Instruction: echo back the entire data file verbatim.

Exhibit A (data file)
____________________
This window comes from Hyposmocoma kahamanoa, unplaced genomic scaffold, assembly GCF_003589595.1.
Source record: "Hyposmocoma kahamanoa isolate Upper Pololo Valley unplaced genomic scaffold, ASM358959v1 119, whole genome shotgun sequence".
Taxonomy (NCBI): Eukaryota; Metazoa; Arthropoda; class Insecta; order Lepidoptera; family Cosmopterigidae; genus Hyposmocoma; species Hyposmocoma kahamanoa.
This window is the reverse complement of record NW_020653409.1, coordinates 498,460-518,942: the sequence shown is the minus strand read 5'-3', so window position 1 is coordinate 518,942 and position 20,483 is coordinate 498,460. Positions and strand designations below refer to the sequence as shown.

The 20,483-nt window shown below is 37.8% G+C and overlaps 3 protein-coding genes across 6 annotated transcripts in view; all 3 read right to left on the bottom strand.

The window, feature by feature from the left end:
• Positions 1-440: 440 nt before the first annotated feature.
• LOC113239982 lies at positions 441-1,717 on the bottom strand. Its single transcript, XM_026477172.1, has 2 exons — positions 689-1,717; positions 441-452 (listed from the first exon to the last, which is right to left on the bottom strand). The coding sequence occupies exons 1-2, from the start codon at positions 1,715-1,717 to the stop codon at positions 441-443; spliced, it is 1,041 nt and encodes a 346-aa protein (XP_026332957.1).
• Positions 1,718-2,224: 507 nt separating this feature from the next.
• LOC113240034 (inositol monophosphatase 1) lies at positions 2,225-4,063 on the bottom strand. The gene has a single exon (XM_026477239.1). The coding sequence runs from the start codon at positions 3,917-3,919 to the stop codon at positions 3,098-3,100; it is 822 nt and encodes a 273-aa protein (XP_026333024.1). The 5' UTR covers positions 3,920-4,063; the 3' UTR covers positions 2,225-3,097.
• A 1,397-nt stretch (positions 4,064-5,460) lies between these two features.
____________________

This window comes from Hyposmocoma kahamanoa, unplaced genomic scaffold, assembly GCF_003589595.1.
Source record: "Hyposmocoma kahamanoa isolate Upper Pololo Valley unplaced genomic scaffold, ASM358959v1 119, whole genome shotgun sequence".
Taxonomy (NCBI): Eukaryota; Metazoa; Arthropoda; class Insecta; order Lepidoptera; family Cosmopterigidae; genus Hyposmocoma; species Hyposmocoma kahamanoa.
This window is the reverse complement of record NW_020653409.1, coordinates 498,460-518,942: the sequence shown is the minus strand read 5'-3', so window position 1 is coordinate 518,942 and position 20,483 is coordinate 498,460. Positions and strand designations below refer to the sequence as shown.

The 20,483-nt window shown below is 37.8% G+C and overlaps 3 protein-coding genes across 6 annotated transcripts in view; all 3 read right to left on the bottom strand.

The window, feature by feature from the left end:
• Positions 1-440: 440 nt before the first annotated feature.
• LOC113239982 lies at positions 441-1,717 on the bottom strand. Its single transcript, XM_026477172.1, has 2 exons — positions 689-1,717; positions 441-452 (listed from the first exon to the last, which is right to left on the bottom strand). The coding sequence occupies exons 1-2, from the start codon at positions 1,715-1,717 to the stop codon at positions 441-443; spliced, it is 1,041 nt and encodes a 346-aa protein (XP_026332957.1).
• Positions 1,718-2,224: 507 nt separating this feature from the next.
• LOC113240034 (inositol monophosphatase 1) lies at positions 2,225-4,063 on the bottom strand. The gene has a single exon (XM_026477239.1). The coding sequence runs from the start codon at positions 3,917-3,919 to the stop codon at positions 3,098-3,100; it is 822 nt and encodes a 273-aa protein (XP_026333024.1). The 5' UTR covers positions 3,920-4,063; the 3' UTR covers positions 2,225-3,097.
• A 1,397-nt stretch (positions 4,064-5,460) lies between these two features.